Data is about business- an interview with Tristan J Burns

How did you decide to pursue a career in finance?

I made the decision in Tokyo! I did Japanese as part of my degree and spent some time in Japan working in ski resorts and beaches. While I was working on the ski slopes, I met some guys who were working in FOREX (foreign currency exchange). Through these connections, I was given the opportunity to sit with traders at a couple of banks. It was like an unofficial internship. The experience made me really excited about finance.

When I returned to Australia I did a Masters Degree in Finance. When I graduated in 2011, it was the height of the global financial crisis, which had started in 2008. Instead of banking, I joined. I joined an oil and gas company in Brisbane as a business analyst. In 2014 the oil price collapsed and a lot of people, including myself were made redundant. 

Eventually I made my way to finance in London. I had moved to the UK to live in Europe and found a job working as a banking operations analyst with Bank of America Merrill Lynch on the fixed income sales desk.

I enjoyed the data aspect of the banking operations analyst role more than the process mapping aspect. This is where the interest in data started. 

What does a business analyst do?

A business analyst exists in the project management world. It is a translator role. They have the relationship with stakeholders, translate the business requirements into tech requirements and hand that over to the project team. 

What does a banking operations analyst do? 

On the trading floor, sales teams are on the phones to clients yelling and screaming with big screens, Bloomberg terminals, all that. 

My job was to provide market analysis and give the desk heads performance analysis on their teams and projects, and to help with compliance. It was a heavy reporting role.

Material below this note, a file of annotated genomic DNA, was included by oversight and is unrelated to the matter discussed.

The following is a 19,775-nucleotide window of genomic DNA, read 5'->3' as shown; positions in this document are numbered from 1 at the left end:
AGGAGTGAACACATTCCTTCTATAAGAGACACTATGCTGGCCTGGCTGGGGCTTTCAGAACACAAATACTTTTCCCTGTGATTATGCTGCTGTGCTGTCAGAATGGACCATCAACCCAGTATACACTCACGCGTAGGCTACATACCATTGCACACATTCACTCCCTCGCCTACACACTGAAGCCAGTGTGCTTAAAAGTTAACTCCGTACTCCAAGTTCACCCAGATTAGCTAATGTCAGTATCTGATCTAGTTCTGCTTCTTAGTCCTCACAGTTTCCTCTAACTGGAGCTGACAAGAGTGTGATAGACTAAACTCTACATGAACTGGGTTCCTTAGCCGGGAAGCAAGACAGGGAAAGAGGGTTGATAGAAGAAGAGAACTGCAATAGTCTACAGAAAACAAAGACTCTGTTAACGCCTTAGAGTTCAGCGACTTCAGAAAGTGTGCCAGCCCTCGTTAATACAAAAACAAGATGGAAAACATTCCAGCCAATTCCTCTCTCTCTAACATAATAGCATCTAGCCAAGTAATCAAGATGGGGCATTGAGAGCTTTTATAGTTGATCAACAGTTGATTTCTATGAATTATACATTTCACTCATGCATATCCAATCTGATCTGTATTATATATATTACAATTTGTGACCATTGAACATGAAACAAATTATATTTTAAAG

How do these jobs differ and / or overlap with that of a data analyst?

The day-to-day of a banking operations analyst on a trading floor and a data analyst in e-commerce is rather different, but the skills sets are certainly transferable.

In both roles, you are looking through large and often disjointed data sets with the goal of discovering patterns and opportunities and patterns. Identifying opportunities and communicating them back to business partners along with recommendations is key in both roles. 

When did you decide to enter the data field and why?

I began working with data in the oil and gas company.

One of my first tasks was as a business analyst helping to build a CRM system for a large oil and gas company. Once the product was built and being used, I sort of fell into being the superuser, which meant providing people with the data from the system. I was responsible for all of the reporting requirements and analysis. From being a business analyst, I turned into a data analyst. 

What was the biggest difference between tech and the trading floor?

Tech is a lot more chilled out than a trading floor! 

In banking you can’t make a mistake. If you have a decimal point out of place, they’ll kill you. (joking).

There are no beer taps in the kitchen at a bank, as there were at WeWork.